As columnist Thomas Friedman has written, we find ourselves living in an “age of accelerations.” Our world pressures us and conditions us to adopt its pace, and we are prone to internalize its speed as our own — and bring the rat race with us when we come to God’s word.

But the morning feast of Bible meditation is not fast food, and not to be treated as such.

Three Attacks on Temptation

How, then, might we combat the devil’s schemes? It’s one thing to anticipate how the demons will attack; it’s another to act on that knowledge. What will you do to thwart the evil forces set against daily Bible reading and meditation?

1. Handle Screens with Care

Among other practical strategies, we might learn to handle our screens with special care. Think how much less prone to morning distraction you might be if you kept the phone silenced, upside down, and further away than arm’s length. Or even better, in another room.

For our souls to start the day feasting on God, we need not only to make time, and be realistic about what we have, but also to guard it by getting to bed, getting up, and avoiding morning diversions. Both the night before and morning of, screens and their content, with their glittering pixels, are great distractors of souls.

For many of us in modern life, we can hardly avoid them. We work at them and use them for our jobs. We spend a shocking amount of our days and weeks on them, much of it for good. But exercising particular caution with our screens after dark, and before meeting with God in his word, is becoming the greater part of modern Christian wisdom.

You might also consider going old school with a paper Bible. Those do not ring, vibrate, or notify. And paper actually helps a reader slow down and experience “the precious milliseconds of deep reading processes.”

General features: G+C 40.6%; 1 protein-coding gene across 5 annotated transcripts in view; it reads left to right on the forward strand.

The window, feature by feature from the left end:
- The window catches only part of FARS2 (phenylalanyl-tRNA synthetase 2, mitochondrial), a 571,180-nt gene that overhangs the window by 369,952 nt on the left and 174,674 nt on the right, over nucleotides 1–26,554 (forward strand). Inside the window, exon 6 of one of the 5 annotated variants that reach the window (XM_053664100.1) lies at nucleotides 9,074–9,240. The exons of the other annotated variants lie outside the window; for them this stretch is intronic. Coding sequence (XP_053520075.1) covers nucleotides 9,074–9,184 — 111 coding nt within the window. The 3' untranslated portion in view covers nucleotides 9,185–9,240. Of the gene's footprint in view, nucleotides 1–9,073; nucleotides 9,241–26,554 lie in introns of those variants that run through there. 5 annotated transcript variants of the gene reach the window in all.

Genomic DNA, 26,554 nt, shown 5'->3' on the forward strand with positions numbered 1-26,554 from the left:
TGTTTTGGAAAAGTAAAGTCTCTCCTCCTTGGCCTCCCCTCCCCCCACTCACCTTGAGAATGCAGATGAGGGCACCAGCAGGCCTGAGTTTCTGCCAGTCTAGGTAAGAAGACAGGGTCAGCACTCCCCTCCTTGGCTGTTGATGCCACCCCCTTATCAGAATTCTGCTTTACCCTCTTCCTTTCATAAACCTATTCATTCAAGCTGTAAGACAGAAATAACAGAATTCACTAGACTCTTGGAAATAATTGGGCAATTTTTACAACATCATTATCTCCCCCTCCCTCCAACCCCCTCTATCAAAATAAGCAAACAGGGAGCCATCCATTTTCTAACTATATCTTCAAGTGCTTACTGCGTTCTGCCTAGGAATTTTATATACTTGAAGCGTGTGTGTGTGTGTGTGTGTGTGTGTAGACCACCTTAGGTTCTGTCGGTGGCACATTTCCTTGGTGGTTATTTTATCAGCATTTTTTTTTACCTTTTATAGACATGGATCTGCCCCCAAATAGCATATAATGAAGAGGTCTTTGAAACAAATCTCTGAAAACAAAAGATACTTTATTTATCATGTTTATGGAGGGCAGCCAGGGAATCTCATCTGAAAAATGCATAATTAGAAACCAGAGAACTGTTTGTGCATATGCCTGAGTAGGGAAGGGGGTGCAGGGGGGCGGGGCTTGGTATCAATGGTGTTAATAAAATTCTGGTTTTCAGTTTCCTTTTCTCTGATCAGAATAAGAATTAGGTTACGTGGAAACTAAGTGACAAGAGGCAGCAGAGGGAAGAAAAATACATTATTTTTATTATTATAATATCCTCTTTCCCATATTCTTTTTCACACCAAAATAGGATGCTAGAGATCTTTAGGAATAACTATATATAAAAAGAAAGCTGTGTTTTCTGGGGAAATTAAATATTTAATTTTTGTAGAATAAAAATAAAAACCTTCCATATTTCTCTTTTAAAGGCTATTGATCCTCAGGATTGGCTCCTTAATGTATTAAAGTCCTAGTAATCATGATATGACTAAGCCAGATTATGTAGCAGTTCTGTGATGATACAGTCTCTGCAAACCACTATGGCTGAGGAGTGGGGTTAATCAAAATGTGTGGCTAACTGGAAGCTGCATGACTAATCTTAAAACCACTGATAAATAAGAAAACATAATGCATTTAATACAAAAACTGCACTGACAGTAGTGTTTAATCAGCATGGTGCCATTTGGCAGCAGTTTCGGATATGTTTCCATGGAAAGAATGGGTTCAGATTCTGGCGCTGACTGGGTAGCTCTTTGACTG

2. Gather a Day’s Portion

A glorious simplicity accompanies “ordinary devotions,” the kind that feed and sustain souls for a lifetime. Admirable as it may be to try to read this book and that commentary, and study these topics, and memorize those verses, and even pray long lists — and all that in addition to reading and meditating on God’s word — trying to do too much in the morning will undermine the rest and feast of being in God’s presence and enjoying him, and his Son, through his word.

One way to put it: seek simply to gather a day’s portion each morning. Like God’s people, collecting manna each day in the wilderness, aim to feed your heart’s hunger and quench your soul’s thirst for just that day. No need to catch up from yesterday’s missed readings, or try to get ahead to store up for tomorrow or next week. God will take care of tomorrow. Rather, come to eat and drink and be satisfied today. In other words, don’t bite off more than you can chew. Don’t try to do too much, but cultivate a faithful realism for the long haul.

3. Chew Your Food Slowly

Finally, save your hustle for the rest of the day. Slow down, if you’re still able. It may take some time to learn how. Seek to chew your food slowly and enjoy it. Such savoring in the moment also helps us to carry it with us into the ups and downs, and pressures and accelerations, of the day.

The biblical image of meditation dovetails with the feasting pictures of Isaiah 55 and Psalm 63. Hebrew meditation is like an animal chewing the cud. I’m no farmer, but the few cows I’ve observed doing this did not seem to be in any sort of hurry. If you’re going to be like a cow, be it first thing in the morning as you chew slowly, unhurriedly, even leisurely, on the words of God in Scripture.

Ancient books in general, and the Bible in particular, were not meant to be read with speed, like we today have been conditioned to read (that is, skim). Learn a whole new gear for Bible reading. Read slowly, and reread. Seek to enjoy God and his world and his glory and his Son. Don’t swallow too quickly and move on, but chew slowly and savor his grace.

War is not the main mindset for early mornings. Come to God’s word to feast and be satisfied. But know this is nothing less than battle. Consider the devil’s common schemes, and fight to guard the feast.